This is the 5th post in the series, 14 Tips to Present Awesome Charts. You can find the 4th post here.

After choosing the chart type, giving the chart a suitable title and presenting the key finding you now have to decide on how many data points should your chart have.

What is a Data Point?

If your pie chart has 10 parts then it has 10 data points. If the bar chart has 4 vertical bars, there is 1 bar for each of the 4 data points. If you are making a one year chart of the stock price of Infosys, then you will need 365 data points (actually you would need somewhere around 310 because there are 52 Sundays plus some holidays when the share market is closed).

You must we wondering why worry about such a small thing as a data point. Why devote one complete post on it. The reason is, number of data points deserves that kind of attention.

How do you decide on the correct number of data points?

As you know, a chart is used to prove or disprove a point to the audience. In order to do the analysis, you might need 20 data points but to prove the point in the presentation after the analysis you might only need 10. So when you 'present' your chart you must have only 10 data points. But you generally err on this front and display every piece of data you have. You go with more data points than needed. What happens when your chart has too many data points?

1. The more the data points, the more complex the chart becomes.

2. Audience understanding is inversely proportional to the no. of data points your chart has. This means the more the data points, the lesser the understanding in a given time. If the audience has half a minute to understand your chart, the lesser the no. of data points, the better it is.

Example 1: KK Consultants (name changed) are making a presentation to the new employees of their organization. They are sharing how their organisation has grown leaps and bounds in the last three decades. This is how the chart looks (I have jazzed it up a bit, the original looks really cluttered):

Perfectly acceptable. But think of the new employee looking through this and trying to read 15 data points. The key message here is 'that our organization has grown leaps and bounds over the last three decades. To make this argument, you might need to analyze 15 data points, but to present you can manage with only 4. Take a look at this new chart:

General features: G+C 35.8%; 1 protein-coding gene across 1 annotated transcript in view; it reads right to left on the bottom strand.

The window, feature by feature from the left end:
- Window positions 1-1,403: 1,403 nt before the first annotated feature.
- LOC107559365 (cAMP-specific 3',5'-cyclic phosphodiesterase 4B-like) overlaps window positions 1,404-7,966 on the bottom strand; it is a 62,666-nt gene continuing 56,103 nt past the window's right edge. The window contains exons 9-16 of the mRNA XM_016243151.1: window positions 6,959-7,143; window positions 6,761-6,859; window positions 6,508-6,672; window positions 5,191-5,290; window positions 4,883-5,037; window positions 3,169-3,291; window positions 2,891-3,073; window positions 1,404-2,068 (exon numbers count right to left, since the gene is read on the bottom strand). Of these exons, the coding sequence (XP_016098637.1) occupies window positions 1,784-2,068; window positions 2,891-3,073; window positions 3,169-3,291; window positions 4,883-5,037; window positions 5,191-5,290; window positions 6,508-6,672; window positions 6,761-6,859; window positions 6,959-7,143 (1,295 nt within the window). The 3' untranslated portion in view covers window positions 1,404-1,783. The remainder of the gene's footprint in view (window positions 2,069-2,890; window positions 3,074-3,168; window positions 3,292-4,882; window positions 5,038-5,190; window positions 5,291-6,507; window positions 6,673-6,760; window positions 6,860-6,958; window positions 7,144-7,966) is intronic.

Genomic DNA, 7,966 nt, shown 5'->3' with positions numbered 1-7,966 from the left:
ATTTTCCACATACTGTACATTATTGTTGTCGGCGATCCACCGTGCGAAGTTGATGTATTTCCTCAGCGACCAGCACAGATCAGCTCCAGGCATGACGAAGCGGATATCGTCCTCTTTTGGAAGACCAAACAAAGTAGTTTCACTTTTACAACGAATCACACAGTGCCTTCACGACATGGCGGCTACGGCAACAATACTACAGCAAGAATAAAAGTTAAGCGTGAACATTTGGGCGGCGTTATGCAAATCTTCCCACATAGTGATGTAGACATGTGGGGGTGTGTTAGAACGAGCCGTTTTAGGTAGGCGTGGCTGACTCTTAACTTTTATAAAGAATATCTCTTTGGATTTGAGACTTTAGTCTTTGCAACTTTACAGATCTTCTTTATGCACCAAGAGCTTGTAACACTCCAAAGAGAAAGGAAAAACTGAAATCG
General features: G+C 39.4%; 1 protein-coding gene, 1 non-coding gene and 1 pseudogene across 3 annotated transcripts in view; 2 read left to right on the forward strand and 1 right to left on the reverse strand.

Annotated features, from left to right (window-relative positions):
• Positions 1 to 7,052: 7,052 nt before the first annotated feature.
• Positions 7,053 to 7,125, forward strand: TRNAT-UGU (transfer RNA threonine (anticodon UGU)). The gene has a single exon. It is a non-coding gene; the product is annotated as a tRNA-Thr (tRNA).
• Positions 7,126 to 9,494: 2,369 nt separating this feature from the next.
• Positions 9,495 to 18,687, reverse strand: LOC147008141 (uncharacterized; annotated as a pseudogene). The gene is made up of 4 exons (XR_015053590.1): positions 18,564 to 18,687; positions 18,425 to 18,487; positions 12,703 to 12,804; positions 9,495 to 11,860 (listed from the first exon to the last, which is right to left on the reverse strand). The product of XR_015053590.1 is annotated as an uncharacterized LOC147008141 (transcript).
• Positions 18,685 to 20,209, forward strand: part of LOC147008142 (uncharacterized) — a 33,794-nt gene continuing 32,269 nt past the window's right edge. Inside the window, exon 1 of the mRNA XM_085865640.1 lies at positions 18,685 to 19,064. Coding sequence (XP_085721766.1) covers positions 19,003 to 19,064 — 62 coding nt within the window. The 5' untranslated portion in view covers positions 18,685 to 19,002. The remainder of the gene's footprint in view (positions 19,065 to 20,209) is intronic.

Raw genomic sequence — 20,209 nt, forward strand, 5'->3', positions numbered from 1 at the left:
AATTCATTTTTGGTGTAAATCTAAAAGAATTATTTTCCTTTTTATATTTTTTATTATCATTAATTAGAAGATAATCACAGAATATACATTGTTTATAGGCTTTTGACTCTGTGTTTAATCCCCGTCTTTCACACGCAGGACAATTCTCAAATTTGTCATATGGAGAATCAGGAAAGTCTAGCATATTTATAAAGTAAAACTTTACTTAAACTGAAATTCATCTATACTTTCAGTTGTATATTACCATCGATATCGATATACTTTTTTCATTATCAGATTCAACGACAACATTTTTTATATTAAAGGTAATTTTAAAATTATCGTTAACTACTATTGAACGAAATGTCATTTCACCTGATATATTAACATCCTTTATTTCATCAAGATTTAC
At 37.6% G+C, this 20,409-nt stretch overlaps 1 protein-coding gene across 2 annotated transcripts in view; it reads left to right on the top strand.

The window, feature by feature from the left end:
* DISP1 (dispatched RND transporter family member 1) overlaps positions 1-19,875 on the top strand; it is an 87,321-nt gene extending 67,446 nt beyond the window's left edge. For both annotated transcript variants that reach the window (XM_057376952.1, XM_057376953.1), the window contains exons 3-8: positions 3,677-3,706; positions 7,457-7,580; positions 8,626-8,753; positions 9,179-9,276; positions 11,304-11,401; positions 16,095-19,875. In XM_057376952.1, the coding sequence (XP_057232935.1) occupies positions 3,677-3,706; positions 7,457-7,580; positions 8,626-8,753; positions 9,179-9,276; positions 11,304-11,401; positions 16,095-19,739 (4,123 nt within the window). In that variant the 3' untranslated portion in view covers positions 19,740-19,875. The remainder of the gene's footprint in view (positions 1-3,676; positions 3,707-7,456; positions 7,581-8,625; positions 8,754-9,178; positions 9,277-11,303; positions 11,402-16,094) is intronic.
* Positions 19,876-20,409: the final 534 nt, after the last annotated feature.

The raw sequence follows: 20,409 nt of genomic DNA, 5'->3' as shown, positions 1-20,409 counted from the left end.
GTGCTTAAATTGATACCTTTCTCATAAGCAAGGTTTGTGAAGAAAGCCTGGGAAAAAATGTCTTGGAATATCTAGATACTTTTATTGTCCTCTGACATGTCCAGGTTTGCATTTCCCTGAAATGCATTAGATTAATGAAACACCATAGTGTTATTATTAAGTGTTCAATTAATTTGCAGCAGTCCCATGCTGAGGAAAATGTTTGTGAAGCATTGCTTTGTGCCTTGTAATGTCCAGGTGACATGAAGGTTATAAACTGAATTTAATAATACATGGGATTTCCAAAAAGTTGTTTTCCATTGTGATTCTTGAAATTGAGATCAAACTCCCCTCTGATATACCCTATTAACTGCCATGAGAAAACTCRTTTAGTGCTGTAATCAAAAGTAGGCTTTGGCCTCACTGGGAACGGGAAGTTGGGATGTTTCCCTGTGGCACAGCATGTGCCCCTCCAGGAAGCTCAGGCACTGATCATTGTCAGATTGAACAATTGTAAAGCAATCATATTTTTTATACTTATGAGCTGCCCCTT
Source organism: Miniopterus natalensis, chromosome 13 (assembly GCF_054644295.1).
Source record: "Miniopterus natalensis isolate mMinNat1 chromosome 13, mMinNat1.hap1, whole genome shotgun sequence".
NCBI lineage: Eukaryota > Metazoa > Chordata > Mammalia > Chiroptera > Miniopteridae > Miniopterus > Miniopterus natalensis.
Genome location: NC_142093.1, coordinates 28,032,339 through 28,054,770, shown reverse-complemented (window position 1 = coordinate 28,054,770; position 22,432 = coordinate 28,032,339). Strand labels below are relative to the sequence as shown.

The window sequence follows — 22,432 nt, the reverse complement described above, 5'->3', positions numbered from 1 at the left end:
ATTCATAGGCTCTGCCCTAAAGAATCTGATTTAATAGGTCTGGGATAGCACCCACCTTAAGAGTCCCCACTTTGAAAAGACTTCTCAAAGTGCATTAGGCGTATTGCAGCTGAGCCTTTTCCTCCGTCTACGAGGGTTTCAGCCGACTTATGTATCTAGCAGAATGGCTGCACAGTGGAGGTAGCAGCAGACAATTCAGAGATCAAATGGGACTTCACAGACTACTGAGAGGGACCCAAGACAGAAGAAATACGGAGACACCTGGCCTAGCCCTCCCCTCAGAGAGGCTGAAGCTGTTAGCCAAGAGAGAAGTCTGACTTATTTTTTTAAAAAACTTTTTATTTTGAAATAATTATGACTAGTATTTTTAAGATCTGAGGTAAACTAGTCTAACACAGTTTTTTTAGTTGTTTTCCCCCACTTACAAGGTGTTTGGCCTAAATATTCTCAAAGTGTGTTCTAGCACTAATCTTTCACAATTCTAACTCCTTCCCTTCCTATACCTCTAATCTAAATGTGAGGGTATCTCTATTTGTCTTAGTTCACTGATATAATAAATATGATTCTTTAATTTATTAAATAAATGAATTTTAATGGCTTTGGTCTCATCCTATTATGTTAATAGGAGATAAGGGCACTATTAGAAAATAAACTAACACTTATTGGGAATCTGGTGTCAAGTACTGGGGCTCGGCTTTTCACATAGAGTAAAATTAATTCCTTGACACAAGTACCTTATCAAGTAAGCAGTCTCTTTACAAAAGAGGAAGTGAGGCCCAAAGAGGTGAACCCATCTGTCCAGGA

Much better. For an audience to understand 14 data points takes time and does not add much value. By reading 14 data points, it is tough to draw much conclusions. Humans cannot mentally analyze so many data points. But with 4 data points, the audience gets the key message far more easily and far more powerfully.

Example 2: CEO of Tyger Toothpaste wanted to know what paste people use in the city of Bangalore. He appointed Mr. Jay to conduct a survey. Jay asked 1000 people which brand of toothpaste they use. Here is the result of the 15 brands people use:

How will Jay make the chart? Remember what we discussed in Tip 2 on 'How to choose a chart?' Jay is breaking down the number 100 into smaller parts and hence he can use a pie, a Bar or a Stacked Bar Chart. But a pie almost always looks better. This is how Jay's chart looks like:

Nothing wrong. This is how everyone generally does it. Can you do better? Think for a while before checking my answer. The objective of this chart is to inform the CEO about the brand preference for toothpastes in the city. He would like to know where his brand stands versus competition. Try making this chart like this:

Jay needs to tell the CEO that Tyger stands 4th in the market and total share of these brands is 72% (this may well be the key message). By showing all the 15 brands Jay is adding to the clutter. It is better to focus on a few main brands in the presentation and give a print out of the complete data while you are presenting this chart.

3. Choose equidistant data points when presenting data over time. I would explain this point with the help of an example.

Example 3: This chart is from the American Heart Associations presentation. It talks about the Heart disease mortality trends.

Look closely at the chosen data points; 1979,1980, 1985, 1990, 1995, 2000 and 2005. While 1980 to 2005 are at 5 year gaps, there is also an unwanted 1979. Visually all data points look equally far away from each other in time. But they are not. This situation should be avoided. Always choose equidistant data.

To summarize, remember these two tips on data points:

1. Keep the number of data points in a chart to as less as possible

2. In case of presenting data over time, choose data at equal time gaps

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Disclaimer: All charts have been used for educational purposes. It is not meant to comment on the working of any organization. They can be removed in case of any objection.

## Sep 7, 2009

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